Sunday, April 8, 2012

'I disapprove of what you say...'

"I disapprove of what you say, but I will defend to the death your right to say it."

 Many people mistakenly attribute the above quote to French writer, deist and philosopher Voltaire.* And in recent days, too many conservatives have mistakenly abandoned this principle as they scurry to distance themselves from John Derbyshire's piece, "The Talk: The NonBlack Version."

It's a familiar phrase in conservative circles, isn't it? "I disapprove of what you say, but I will defend to the death your right to say it."

Conservatives rightly decry the social tyranny known as "political correctness," correctly pointing out that liberals violate both spirit and letter of the law in their brash attempts to squelch conservative speech. But what happens when conservatives employ this tactic to discourage speech with which they disagree?

Our founders held that a citizen's freedom of speech - especially political speech - was so important that they amended the United States Constitution in 1791. The first amendment they ratified reads: "Congress shall make no law respecting an establishment of religion, or prohibiting the free exercise thereof; or abridging the freedom of speech, or of the press; or the right of the people peaceably to assemble, and to petition the Government for a redress of grievances."

So the Constitution makes it clear that our Federal government has no authority to exercise control over the speech of a private citizen, no matter how disgusting or offensive. But what happens if fellow conservatives independently begin to "outlaw" certain speech, deeming it unacceptable?
Constitutional conservatives have long maintained that our First Amendment guarantees that vile, hateful, disagreeable, unpleasant, foolish and even outright stupid speech is protected by law. In other words, people are free to say almost anything that doesn't actually endanger other people. It may not be wise to say it. It may make the listener or reader or viewer uncomfortable to hear it. But US citizens have an absolute right to speak, write and broadcast their opinions.
That is, until we get to the tenuous topic of race relations in America. Racism remains a subject where conservatives - especially nonBlack conservatives - dare not tread. 
Make no mistake: We don't defend Derbyshire or his ideas. He's a lucid writer, and can do that himself, if he so chooses. Liberals, statists, and actual racists who oppose conservatism for a wide variety of reasons will castigate, ridicule, marginalize, and even threaten Derbyshire. They are the hypocrites who claim to defend free speech rights, but demand the head of anyone who makes what they deem to be an unsavory comment.
But a good number of self-proclaimed conservatives fell all over themselves condemning Derbyshire's writing. "I disapprove of what you say..." was all we heard from them. And we're still hearing that. There was absolutely no defense of a person's right to express thoughts or opinions, even if we don't like them. Perhaps this was an unthinking reaction by critics anxious to avoid being branded a "racist" themselves. Where is the arguably more-important "...but I will defend to the death your right to say it."?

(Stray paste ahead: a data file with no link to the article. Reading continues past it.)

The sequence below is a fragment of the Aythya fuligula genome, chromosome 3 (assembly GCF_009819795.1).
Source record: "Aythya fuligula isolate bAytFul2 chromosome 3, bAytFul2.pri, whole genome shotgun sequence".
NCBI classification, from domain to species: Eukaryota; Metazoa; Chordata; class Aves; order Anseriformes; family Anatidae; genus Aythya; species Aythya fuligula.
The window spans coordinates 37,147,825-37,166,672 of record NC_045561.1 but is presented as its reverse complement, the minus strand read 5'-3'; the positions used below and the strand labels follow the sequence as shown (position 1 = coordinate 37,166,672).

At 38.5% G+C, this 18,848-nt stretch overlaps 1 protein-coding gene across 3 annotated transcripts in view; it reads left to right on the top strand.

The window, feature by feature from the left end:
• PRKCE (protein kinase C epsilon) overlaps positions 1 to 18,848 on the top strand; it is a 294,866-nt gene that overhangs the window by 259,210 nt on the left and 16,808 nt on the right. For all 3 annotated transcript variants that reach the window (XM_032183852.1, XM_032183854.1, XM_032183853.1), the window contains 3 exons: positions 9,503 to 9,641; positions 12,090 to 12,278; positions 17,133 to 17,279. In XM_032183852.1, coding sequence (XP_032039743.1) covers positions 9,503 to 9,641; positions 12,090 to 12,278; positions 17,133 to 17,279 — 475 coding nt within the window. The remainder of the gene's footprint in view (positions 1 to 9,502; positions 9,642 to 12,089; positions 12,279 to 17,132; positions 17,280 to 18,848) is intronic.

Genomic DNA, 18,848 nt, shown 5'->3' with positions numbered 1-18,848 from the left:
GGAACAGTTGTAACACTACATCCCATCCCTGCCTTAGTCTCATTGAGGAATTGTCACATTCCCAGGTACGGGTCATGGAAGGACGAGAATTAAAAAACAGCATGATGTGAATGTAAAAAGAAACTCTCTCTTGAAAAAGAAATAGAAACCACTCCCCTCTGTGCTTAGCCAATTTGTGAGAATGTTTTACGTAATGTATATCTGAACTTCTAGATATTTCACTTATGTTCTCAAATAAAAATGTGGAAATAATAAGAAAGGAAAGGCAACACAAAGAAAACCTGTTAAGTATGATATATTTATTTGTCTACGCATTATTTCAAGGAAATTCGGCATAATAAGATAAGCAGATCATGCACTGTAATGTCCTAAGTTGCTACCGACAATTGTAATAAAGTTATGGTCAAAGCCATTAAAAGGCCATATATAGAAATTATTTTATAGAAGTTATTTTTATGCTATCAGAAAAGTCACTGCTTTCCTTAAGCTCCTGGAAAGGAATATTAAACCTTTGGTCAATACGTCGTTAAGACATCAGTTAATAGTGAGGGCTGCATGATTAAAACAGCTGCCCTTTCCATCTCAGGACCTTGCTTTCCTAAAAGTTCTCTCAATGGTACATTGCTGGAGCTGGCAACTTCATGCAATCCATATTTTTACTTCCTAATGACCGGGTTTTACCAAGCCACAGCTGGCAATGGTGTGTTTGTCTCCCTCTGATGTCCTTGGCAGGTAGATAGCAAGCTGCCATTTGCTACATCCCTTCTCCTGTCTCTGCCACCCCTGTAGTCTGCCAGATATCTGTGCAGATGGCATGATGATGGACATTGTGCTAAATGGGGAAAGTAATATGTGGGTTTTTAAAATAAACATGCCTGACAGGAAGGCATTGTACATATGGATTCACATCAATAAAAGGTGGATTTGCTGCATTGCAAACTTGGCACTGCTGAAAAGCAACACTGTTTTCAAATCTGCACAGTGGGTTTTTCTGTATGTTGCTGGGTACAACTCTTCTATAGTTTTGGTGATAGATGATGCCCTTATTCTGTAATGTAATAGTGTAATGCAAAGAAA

Whatever their motivation, this parade of harsh and instant conservative condemnation accomplished two things. First, it dramatically lessened the likelihood that Americans will ever have a serious, constructive conversation about race relations. We desperately need thoughtful conservatives to discuss the racial divide in America. And it isn't going to be pretty. It's a touchy subject for everyone involved.
Second, it strengthens the hand of racists like Jesse Jackson and Al Sharpton. With the assistance of a willing media, they have driven the narrative for decades. Now that conservatives have destroyed one of their own so swiftly in absolute obedience to the left's dogma, these two have an even tighter lock on the issue.
Who will change this paradigm? Jackson and Sharpton? We now know that racial division is central to Barack Hussein Obama's re-election plan, so it won't be the President or his minions, either. 
If you're a conservative, no matter how offended you are by what Derbyshire has posted, you owe it to your country and to fellow conservatives to defend his right to speak and write.
And here's something Voltaire really did say: "To hold a pen is to be at war." Too many of our friends just retreated, taking their wit and writing instruments to the rear, riding unknowingly under the liberal banner "Raaaaaaaaaaacist."

Reject cowardice! Burn that banner in open defiance of the left, and get back in the fight.

There's a war on, you know:

*This quote is often mis-attributed to Voltaire, but actually appears in Friends of Voltaire, by Evelyn Beatrice Hall, an English writer, who used the pen name Stephen G. Tallentyre.


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  2. Very well written. Of course this saying remains to to true as well. "My right to freedom also includes my right to be free from you/them" Anyway Sadly, I don't believe racism will ever end. The not so Sharpton, Jackson and Farrakhan's will always keep racism alive and sadly, whether we admit it or not we as people will always have some form of racism in our minds.

  3. Thanks, 1HotItalian. We agree that these self-appointed "Black community leaders" depend upon a steady stream of racial troubles to make their better-than-average living. They feed on division and hatred, and stoke those fires whenever they can.

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